No Justice, No Freedom
When justice is stripped of her blindfold – and her scales are tampered with.
The opening credits of the Perry Mason television drama featured a statue of justice as a blindfolded woman raising aloft a pair of scales. This common visual metaphor captures the two critical dimensions of justice: balancing the punishment with the crime, and the equality of all under the law.
Four years ago the Obama administration and rogue partisans in the FBI and DOJ abused their powers in order to keep Donald Trump from being elected, and then to hamstring and sabotage his administration. Now we are nearing the end of the investigations into those crimes, and the truth long obvious to many will finally be confirmed. But if the verification of these crimes is not followed by indictments and the malefactors put on trial, our political system will be seriously damaged, and we citizens will lose faith in the integrity of our justice system and its role in protecting our political freedom
Like freedom, our view of justice as embodying fairness and balance has not been universal to all peoples. They may have had laws, but those laws were not necessarily just. Our notion of justice arises from the creation of constitutional states that first took form in ancient Greece. Before then, power over others was a personal possession of rulers based on their assumed superiority of wealth or birth, and as such was unaccountable to the masses. These rulers made the laws and enforced them, but they were not always subject to the same laws nor were they enforced fairly. Like governing, applying justice, then, was a function of the ruler’s status and privilege, or his alleged connection to the all-knowing gods. Justice, like political power, resided in men, not in laws equally applied.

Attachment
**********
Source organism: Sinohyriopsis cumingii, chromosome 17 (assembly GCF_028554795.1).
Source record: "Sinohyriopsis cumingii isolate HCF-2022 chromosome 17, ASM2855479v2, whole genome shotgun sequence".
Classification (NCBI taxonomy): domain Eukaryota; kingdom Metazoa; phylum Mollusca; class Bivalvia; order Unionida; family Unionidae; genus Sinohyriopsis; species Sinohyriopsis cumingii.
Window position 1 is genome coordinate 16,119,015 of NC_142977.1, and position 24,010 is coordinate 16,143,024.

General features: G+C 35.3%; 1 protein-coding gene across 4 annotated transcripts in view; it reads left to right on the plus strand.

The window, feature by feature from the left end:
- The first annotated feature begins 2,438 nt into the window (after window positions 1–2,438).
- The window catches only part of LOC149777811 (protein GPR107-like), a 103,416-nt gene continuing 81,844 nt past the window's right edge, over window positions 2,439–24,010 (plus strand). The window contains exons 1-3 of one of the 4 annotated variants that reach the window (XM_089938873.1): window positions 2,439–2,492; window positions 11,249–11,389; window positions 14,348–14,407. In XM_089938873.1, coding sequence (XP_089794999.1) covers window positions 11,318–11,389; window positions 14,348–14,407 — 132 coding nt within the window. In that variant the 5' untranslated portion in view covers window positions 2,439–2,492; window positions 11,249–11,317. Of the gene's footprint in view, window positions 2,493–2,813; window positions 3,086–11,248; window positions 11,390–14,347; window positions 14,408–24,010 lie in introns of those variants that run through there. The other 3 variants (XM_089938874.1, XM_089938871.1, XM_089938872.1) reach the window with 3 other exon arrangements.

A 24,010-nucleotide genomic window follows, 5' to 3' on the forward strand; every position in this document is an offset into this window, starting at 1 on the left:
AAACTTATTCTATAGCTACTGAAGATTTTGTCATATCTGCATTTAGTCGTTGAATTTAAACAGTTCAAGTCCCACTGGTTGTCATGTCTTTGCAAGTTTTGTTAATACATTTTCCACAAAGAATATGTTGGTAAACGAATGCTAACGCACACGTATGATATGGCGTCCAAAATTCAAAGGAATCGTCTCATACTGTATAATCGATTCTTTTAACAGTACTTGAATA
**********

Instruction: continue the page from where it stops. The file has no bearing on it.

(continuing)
The constitutional city-states of ancient Greece invented the transformational ideas that political power should be separated from flawed mortals and enshrined in laws and institutions that men managed and applied, but always remained the possession of the political community that outlived any particular man. By the time of the Athenian democracy, citizen males whether rich or poor, illiterate or educated, brought indictments against malefactors, made prosecution and defense speeches, and sat with several hundred “jurors” to adjudicate innocence or guilt, and determined the punishment. That they did so at times wrongly or corruptly, merely confirms their flawed humanity.